“Art? I can’t draw!”
“I’m fat—I need to lose weight.”
“He or she is too good for me.”
“I look horrible!”
“What is wrong with me?!”
As top statements inadvertently used as self-criticism when speaking to others, these types of statements are not sales tactics and are an unkind way to speak about yourself. Although these mindless comments come out of the mouth naturally, it would be far better to speak with positiveness rather than emphasize negative qualities. Granted, there may be some truth to these—but these types of remarks tear down the one saying them unconscientiously in order to receive accolades from another to confirm their self-worth.
If you catch yourself saying negative things about yourself, stop, reflect, and rephrase. If you really believe these statements, rather than saying them aloud, remain silent or say something positive instead. There are other things you can do. There are other attributes to accentuate and mention without bragging. Speak well of yourself and watch others recognize you in agreement rather than as a counter-response. If they can’t agree, at least they will admire your positive comments and good self-esteem.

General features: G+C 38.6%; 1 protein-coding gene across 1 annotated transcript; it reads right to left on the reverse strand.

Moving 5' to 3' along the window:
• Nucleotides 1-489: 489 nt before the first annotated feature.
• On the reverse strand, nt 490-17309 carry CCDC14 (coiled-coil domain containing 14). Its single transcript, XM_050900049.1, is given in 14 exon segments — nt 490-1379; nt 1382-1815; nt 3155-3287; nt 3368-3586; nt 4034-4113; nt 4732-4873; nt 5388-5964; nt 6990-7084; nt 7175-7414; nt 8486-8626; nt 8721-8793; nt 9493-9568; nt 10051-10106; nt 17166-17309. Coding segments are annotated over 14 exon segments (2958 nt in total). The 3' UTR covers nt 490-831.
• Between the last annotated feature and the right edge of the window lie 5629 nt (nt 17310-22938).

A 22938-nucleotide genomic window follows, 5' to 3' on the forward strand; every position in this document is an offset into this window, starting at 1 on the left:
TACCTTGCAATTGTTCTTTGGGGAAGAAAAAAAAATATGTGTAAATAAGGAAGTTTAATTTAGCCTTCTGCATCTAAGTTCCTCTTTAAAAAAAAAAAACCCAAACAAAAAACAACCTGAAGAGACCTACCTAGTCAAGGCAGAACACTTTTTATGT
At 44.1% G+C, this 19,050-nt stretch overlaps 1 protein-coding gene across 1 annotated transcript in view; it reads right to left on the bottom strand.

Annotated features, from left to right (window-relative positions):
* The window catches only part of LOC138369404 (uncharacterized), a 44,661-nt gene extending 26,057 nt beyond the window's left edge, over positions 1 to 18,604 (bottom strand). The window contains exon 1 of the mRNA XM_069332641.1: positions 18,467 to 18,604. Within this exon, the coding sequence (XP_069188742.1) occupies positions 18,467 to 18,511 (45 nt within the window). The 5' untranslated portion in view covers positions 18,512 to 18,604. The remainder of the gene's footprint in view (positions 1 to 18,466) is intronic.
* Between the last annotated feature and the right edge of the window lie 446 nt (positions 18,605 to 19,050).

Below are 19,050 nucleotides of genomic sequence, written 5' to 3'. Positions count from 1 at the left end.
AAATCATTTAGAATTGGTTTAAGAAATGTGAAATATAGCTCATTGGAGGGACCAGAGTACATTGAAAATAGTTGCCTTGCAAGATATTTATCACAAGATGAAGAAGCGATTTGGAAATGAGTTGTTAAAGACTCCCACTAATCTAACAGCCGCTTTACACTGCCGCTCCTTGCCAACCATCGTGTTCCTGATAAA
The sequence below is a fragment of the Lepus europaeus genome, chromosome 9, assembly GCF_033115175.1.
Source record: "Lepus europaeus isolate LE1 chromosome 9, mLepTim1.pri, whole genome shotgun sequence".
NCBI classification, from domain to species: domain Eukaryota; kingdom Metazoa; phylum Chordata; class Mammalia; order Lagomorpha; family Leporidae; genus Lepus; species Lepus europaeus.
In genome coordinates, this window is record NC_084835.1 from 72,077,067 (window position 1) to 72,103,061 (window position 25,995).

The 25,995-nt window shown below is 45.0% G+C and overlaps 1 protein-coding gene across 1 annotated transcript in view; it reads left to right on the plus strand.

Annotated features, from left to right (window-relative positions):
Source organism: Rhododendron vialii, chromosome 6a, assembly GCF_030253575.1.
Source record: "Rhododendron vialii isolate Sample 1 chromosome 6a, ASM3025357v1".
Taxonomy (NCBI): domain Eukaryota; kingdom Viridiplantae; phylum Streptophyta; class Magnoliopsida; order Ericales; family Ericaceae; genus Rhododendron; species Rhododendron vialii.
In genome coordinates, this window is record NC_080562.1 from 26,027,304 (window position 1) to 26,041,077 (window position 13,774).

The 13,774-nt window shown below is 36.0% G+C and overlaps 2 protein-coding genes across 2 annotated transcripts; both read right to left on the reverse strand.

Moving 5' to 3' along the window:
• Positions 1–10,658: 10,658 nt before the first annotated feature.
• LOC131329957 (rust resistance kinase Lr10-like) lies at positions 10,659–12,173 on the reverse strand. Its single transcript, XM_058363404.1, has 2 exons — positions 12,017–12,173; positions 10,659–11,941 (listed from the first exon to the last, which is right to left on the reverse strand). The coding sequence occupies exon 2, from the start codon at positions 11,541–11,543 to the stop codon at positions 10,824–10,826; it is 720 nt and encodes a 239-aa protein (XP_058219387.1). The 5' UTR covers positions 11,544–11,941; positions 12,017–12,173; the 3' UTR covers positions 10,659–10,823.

Kindness in speech also means speaking kindly about yourself.
Be Cultured. Be Kind.
—Clean Up Dallas with Culture and Kindness
Listen to these YouTube videos on speaking positively about yourself!
Joel Osteen is a pastor, televangelist, and author
Joyce Meyer is Charismatic Christian author and speaker and President of Joyce Meyer Ministries
Shop these selections on related topics!
Featured Books on Positive Speech:
Life’s Healing Choices Revised and Updated:
Freedom From Your Hurts, Hang-ups, and Habits
by John Baker and Rick Warren
Speak Life: Creating Your World With Your Words
by Katherine Ruonala and James W Goll